Thinking of Those on the Giving Side of Organ Donation

Thinking of Those on the Giving Side of Organ Donation
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April is Donate Life Month. I have struggled to think of something new to say about organ donation. Everything I’ve written for Pulmonary Fibrosis News has been inspired by, or is in response to, organ donation. I’ve talked about both pre- and post-transplant challenges, caregiver struggles, grief, celebration, and all that organ donation has done for my lung transplanted mom. 

I know many of you readers will be or have been affected by an organ transplant. Whether my patient-readers choose the transplant path or not, you can’t have IPF without at least having conversations about lung transplantation. I don’t need to make you aware or convince you why everyone should register to be a donor. You, more than anyone, know the importance of donating life.  

I want to keep this conversation going, but what can I say that I haven’t already said? I have been writing as someone whose life has been affected by the gift of a life-saving organ transplant. The one aspect of organ transplant that I haven’t delved into as a writer is the other side of that equation.  

Today, I am thinking about donors and donor families. My only experience on the other side of life donation was in 2013. I lost a friend to a traumatic brain injury. For days, hundreds of her friends gathered outside of the ICU. We took turns holding her hand and holding each other as she slipped away. I remember doctors asking her parents to confirm her donor status. A small group of us helped them complete the paperwork and fill in the blanks of her life they hadn’t been a part of since she moved away for college.  

I can’t pretend to know what it feels like to sign the papers to release a parent, spouse, or child to become a donor. But I do know what it feels like to hear the words “brain death.” I know how it is to look at someone you love breathing right before your eyes, yet knowing for certain that they are in fact no longer there. I know the hollow feeling of leaving the hospital after countless hours with no resolution. I know the pain of absence. And I know that the only thing that made me feel better about that loss was the knowledge that my friend’s death gave life and sight to others.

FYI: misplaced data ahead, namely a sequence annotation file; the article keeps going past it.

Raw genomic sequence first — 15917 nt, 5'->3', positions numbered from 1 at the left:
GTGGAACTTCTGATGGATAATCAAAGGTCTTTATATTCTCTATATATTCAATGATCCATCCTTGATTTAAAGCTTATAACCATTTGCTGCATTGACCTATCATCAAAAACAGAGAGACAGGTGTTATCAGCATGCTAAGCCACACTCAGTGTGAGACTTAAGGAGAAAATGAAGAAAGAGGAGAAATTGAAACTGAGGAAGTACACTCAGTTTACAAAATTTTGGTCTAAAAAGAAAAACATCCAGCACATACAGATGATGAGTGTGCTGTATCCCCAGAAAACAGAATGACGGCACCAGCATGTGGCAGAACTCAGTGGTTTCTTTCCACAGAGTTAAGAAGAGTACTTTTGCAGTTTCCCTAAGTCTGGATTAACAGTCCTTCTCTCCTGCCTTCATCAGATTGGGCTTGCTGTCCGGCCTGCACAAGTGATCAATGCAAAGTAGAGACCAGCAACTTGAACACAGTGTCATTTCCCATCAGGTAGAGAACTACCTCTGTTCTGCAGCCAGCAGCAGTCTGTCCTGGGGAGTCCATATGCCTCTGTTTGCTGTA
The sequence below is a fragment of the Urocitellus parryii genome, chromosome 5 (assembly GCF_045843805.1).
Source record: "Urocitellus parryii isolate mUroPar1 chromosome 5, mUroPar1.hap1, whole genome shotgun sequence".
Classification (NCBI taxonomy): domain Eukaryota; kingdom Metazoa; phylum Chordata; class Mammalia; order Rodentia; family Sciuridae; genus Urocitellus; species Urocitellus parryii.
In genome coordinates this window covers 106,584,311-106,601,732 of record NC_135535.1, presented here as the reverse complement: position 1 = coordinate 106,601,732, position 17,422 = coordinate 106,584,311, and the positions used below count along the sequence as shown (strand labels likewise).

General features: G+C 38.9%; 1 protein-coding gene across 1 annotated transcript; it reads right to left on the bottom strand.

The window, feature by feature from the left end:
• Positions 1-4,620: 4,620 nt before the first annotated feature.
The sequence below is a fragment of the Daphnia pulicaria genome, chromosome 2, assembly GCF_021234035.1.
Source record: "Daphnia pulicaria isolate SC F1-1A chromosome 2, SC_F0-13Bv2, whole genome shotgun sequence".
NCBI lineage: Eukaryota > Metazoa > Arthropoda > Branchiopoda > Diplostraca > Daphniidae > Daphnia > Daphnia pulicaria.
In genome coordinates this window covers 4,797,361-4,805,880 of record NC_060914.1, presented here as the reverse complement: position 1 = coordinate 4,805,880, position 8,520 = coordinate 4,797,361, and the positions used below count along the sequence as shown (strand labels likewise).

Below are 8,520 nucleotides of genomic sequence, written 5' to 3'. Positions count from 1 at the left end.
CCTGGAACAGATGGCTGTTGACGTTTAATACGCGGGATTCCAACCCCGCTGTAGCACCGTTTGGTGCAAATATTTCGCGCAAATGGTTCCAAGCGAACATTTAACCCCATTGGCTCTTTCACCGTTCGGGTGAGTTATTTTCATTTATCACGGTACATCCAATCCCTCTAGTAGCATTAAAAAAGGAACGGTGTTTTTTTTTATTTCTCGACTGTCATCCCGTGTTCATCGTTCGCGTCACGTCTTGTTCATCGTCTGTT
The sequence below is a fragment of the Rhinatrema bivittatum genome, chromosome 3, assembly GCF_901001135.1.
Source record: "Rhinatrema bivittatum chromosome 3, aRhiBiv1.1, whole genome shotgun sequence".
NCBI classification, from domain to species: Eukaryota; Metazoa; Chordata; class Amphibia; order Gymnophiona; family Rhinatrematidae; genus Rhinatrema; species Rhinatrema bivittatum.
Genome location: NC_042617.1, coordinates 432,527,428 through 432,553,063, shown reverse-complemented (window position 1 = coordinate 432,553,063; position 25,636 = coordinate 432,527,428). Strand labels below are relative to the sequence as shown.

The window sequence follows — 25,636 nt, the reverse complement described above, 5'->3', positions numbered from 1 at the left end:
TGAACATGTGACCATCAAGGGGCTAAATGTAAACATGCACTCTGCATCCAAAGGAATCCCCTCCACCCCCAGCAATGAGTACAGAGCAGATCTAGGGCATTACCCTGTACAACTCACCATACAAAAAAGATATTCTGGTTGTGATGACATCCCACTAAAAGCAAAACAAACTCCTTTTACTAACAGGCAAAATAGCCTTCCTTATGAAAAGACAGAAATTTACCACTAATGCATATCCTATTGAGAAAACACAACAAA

I don’t know if the recipients of my friend’s organs ever reached out to her family. I would like to think that they did, but now that I am on their side of life donation, I find it hard to know what to say. I want to write a letter to my mom’s donor family. I want to share with them the wonderful experiences I’ve had with my family in the past year because my mom now breathes with their loved one’s lungs. But I don’t want my telling them about what we’ve gained to force them to think of all the moments that they have lost and missed out on.  

As I think about all that I want to tell the family of my mom’s donor, I weigh it all against the pain of grief I know they have felt in the past year. There is nothing fair about death, except that it comes for us all. Saying I am grateful for every day that I have had with my mom since her transplant will never mean that I am grateful for her donor’s death. One life is not worth more than another. 

I hope they know that and can see that their gift to us and their loss are not precisely the same thing. I will keep thinking about what I want to say — what I would want to hear if I was in their shoes. I hope that I find the words and that they are right, and good, and true. Until then, all I can really say is “thank you,” which will never really be enough. 

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Note: Pulmonary Fibrosis News is strictly a news and information website about the disease. It does not provide medical advice, diagnosis, or treatment. This content is not intended to be a substitute for professional medical advice, diagnosis, or treatment. Always seek the advice of your physician or other qualified health provider with any questions you may have regarding a medical condition. Never disregard professional medical advice or delay in seeking it because of something you have read on this website. The opinions expressed in this column are not those of Pulmonary Fibrosis News or its parent company, BioNews Services, and are intended to spark discussion about issues pertaining to pulmonary fibrosis.

Originally from Northern California, Christie Patient is a twenty-something jack of all trades who now lives with her husband Jonny and two fur-babies in Washington state. Christie received her Bachelor’s Degree in Writing from The University of Nevada Reno in 2015. Her mother Holly was diagnosed with Idiopathic Pulmonary Fibrosis and received a double lung transplant in early 2019. When she isn’t writing about her experience as one of her mother’s caregivers, Christie can be found exploring the great outdoors, taking photographs, or working on art projects. She hopes that her column can be a space for other caregivers and patients of PF to find strength and understanding.
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Originally from Northern California, Christie Patient is a twenty-something jack of all trades who now lives with her husband Jonny and two fur-babies in Washington state. Christie received her Bachelor’s Degree in Writing from The University of Nevada Reno in 2015. Her mother Holly was diagnosed with Idiopathic Pulmonary Fibrosis and received a double lung transplant in early 2019. When she isn’t writing about her experience as one of her mother’s caregivers, Christie can be found exploring the great outdoors, taking photographs, or working on art projects. She hopes that her column can be a space for other caregivers and patients of PF to find strength and understanding.

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